This morning I shared my conversation with my taxi driver on Twitter. That lead to an interesting thread about Ancestral Tourism. Ancestral tourism is so much more than genealogy research. More than access to records not found online. Ancestral tourism is about connecting. Connecting the diaspora to their homeland in ways that sometimes none of us can prepare for. Like my conversation with the taxi driver in Oban this morning:
Driver: Where are ye off to today then?
Driver: (nods head)
Me: I came in yesterday from Tiree
Animated Driver: Were ye in Tiree? My father was born there.
Me: So was my great grandfather. In Balemartin.
Very Animated Driver: Aye, that’s where we’re from
Ever the Genealogist Me: Are you a McDonald?
Driver: McKinnon. Well I’m a Macintyre now. My granny was a McKinnon. She married an Oban man. But she went back to Tiree to have each of her babies. So they were all from Tiree.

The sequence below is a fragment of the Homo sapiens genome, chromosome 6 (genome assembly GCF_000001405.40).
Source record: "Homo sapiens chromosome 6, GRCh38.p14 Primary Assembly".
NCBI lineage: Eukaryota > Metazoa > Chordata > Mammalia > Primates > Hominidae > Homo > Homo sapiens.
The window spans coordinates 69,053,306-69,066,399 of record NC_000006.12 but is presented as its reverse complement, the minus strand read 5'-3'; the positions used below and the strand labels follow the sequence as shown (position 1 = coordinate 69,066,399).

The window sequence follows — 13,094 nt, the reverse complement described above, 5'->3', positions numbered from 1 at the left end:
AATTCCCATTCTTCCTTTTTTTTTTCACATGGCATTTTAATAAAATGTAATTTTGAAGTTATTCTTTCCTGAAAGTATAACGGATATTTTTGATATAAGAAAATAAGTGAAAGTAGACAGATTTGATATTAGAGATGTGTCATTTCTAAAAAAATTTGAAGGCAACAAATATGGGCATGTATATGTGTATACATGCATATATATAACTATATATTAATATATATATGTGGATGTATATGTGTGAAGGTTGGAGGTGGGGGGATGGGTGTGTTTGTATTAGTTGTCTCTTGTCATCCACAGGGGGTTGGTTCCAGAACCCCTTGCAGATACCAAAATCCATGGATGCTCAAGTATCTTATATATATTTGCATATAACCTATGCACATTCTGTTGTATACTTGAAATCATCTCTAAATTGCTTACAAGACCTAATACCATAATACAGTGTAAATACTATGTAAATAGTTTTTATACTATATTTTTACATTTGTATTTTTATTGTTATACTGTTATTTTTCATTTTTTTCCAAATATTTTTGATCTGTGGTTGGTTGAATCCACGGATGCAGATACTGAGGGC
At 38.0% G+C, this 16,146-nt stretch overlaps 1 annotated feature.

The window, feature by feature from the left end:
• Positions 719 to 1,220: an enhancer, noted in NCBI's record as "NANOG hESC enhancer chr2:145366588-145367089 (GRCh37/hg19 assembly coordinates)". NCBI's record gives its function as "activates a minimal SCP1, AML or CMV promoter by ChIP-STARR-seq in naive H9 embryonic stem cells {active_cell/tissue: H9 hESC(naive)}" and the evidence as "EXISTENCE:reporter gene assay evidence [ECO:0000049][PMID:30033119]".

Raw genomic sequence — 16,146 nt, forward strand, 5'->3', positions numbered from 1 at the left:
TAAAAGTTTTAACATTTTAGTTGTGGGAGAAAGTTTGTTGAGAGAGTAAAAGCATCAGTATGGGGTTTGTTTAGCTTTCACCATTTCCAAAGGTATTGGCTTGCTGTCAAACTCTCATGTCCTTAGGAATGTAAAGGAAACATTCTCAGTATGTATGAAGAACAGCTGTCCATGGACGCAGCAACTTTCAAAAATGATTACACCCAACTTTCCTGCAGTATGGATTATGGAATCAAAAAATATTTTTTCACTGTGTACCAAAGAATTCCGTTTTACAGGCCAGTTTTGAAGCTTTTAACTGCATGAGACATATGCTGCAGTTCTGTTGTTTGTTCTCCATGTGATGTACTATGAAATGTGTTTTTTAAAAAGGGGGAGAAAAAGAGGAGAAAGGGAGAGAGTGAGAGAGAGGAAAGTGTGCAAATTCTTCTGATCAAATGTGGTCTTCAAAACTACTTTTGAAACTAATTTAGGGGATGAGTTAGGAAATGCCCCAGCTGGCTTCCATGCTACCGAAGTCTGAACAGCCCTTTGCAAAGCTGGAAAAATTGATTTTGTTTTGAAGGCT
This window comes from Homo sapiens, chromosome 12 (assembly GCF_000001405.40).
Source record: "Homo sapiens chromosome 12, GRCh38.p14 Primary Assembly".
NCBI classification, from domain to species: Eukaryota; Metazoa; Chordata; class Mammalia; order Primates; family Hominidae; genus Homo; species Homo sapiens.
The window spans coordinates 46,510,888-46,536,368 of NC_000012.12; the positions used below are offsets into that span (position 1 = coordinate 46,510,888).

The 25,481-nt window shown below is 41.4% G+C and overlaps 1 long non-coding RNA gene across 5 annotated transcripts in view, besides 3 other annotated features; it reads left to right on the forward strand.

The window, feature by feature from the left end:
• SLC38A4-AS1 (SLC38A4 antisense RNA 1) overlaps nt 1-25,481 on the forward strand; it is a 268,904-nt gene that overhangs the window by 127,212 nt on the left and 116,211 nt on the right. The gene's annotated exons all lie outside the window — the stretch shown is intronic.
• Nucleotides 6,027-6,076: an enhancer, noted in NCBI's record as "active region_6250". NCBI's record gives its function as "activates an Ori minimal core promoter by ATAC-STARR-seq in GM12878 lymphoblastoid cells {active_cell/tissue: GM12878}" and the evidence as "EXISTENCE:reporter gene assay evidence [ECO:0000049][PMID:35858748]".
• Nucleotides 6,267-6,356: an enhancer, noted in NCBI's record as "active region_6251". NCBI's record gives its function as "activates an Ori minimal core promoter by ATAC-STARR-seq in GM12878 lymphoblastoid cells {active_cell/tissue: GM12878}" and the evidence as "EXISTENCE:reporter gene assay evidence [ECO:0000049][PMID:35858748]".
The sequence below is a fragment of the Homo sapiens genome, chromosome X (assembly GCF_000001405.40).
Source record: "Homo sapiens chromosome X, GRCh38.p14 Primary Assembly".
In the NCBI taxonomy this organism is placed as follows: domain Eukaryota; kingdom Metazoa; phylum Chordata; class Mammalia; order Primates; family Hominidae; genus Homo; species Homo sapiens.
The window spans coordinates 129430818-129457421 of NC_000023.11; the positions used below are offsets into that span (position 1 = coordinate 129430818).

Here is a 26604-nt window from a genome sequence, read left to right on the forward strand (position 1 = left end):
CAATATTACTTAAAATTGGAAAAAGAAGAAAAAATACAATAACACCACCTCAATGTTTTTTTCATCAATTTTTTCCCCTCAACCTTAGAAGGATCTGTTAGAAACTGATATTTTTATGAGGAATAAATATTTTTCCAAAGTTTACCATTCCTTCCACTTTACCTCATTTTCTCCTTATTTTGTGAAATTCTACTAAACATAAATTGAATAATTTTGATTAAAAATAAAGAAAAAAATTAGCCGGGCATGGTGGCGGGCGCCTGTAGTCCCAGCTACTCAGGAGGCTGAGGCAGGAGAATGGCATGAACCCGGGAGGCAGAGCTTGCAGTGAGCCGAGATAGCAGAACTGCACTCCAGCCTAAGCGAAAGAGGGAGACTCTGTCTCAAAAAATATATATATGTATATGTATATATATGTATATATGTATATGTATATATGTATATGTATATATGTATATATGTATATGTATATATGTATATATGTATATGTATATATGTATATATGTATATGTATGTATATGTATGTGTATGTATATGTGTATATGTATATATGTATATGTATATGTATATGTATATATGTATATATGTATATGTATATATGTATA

D: Do ye still have family there?
M: I don’t know. The heritage centre was closed the three days I was there.
D: still lots of McDonalds on the island.
M: He was married to a Lamond.
D: Aye still Lamonds in Gott Bay.
Honestly, you can’t buy that level of connection. Connecting with the locals is quite likely the most salient part of a memorable ancestral tour.
I am continuously humbled by the information a tour participant has received from a local. The participants that have been invited to see where their ancestor once lived. Participants that have been taken to see the places their ancestors lived, worked, worshipped or are buried. Participants who have made a personal connection with at volunteer at a Family History Society and have maintained contact since their visit.
It is the interaction with and willingness of the locals to share that enriches the experience and then sets wheels in motion for those impacted by that level of interaction to plan a return journey. And it is these memorable moments of interaction with the locals that sets an ancestral tour apart from a heritage tour.